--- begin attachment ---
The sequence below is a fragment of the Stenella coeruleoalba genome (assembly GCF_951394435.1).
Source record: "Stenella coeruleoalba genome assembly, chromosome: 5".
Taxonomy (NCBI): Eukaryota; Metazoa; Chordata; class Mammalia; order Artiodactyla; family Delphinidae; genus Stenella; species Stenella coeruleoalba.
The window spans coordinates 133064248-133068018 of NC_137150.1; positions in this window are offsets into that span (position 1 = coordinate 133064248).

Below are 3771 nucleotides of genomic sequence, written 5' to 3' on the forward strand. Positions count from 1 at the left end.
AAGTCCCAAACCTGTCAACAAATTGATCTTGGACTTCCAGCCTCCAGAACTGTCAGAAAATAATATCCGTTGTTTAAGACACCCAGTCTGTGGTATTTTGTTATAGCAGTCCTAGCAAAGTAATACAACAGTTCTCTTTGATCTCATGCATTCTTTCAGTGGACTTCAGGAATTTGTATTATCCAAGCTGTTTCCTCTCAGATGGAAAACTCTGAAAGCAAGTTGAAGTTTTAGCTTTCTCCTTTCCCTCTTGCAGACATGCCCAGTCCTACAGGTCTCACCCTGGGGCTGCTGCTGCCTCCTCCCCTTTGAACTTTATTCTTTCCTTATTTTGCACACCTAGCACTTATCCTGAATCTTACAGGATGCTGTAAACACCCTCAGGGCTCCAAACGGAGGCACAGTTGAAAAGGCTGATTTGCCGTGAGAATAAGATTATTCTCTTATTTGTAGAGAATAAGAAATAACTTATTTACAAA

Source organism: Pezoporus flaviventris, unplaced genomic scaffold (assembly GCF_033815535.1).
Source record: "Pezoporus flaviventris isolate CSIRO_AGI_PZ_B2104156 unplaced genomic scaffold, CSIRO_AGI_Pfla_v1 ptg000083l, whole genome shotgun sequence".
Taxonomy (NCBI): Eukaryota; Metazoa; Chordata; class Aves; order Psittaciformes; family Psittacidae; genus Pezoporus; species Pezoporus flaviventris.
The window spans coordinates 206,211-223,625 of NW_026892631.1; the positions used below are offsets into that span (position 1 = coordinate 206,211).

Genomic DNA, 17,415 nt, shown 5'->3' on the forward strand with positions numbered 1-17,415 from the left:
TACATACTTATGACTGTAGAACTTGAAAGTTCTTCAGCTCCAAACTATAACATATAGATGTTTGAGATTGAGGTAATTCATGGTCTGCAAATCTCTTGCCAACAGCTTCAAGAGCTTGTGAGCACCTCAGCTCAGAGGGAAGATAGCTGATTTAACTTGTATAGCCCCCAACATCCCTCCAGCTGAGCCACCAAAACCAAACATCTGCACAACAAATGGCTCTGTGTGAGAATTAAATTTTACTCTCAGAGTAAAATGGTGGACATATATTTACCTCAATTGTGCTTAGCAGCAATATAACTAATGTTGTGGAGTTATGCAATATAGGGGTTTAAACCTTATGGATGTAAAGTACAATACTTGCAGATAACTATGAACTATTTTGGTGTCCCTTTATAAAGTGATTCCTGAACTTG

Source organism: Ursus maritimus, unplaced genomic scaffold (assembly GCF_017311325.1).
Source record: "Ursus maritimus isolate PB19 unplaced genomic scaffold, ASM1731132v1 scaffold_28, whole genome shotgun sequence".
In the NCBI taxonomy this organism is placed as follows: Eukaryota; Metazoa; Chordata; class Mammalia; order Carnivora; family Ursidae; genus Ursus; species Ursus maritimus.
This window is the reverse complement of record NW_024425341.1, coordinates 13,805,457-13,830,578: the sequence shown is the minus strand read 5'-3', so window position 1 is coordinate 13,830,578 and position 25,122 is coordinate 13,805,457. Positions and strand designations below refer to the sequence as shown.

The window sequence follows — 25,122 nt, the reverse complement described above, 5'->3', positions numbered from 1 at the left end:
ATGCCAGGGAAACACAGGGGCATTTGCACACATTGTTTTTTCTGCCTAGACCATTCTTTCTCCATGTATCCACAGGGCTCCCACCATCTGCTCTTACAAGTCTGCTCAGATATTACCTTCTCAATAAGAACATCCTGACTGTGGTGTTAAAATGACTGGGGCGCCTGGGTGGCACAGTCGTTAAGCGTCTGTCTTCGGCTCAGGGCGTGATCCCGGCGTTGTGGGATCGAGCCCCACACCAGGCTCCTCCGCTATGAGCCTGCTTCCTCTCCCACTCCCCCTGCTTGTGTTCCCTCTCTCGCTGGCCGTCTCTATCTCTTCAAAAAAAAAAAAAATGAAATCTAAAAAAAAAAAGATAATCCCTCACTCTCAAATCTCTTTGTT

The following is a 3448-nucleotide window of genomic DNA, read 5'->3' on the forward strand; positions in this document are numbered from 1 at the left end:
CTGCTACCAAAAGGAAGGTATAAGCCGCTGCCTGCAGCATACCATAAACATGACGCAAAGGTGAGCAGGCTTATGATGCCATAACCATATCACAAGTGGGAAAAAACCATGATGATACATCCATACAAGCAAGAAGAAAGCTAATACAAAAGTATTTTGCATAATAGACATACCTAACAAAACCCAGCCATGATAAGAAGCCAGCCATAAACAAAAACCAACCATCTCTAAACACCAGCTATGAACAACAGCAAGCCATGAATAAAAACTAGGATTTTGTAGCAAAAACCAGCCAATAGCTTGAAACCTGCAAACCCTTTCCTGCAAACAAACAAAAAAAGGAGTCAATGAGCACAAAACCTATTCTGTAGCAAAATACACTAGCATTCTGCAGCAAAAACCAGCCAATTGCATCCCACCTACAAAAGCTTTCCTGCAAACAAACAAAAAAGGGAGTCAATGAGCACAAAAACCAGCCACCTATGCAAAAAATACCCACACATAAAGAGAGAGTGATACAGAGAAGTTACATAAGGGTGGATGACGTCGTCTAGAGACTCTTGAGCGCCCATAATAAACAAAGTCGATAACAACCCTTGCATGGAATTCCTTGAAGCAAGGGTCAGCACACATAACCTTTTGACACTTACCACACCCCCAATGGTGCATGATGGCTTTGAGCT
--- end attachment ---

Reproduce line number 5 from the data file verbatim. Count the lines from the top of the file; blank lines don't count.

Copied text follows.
Below are 3771 nucleotides of genomic sequence, written 5' to 3' on the forward strand. Positions count from 1 at the left end.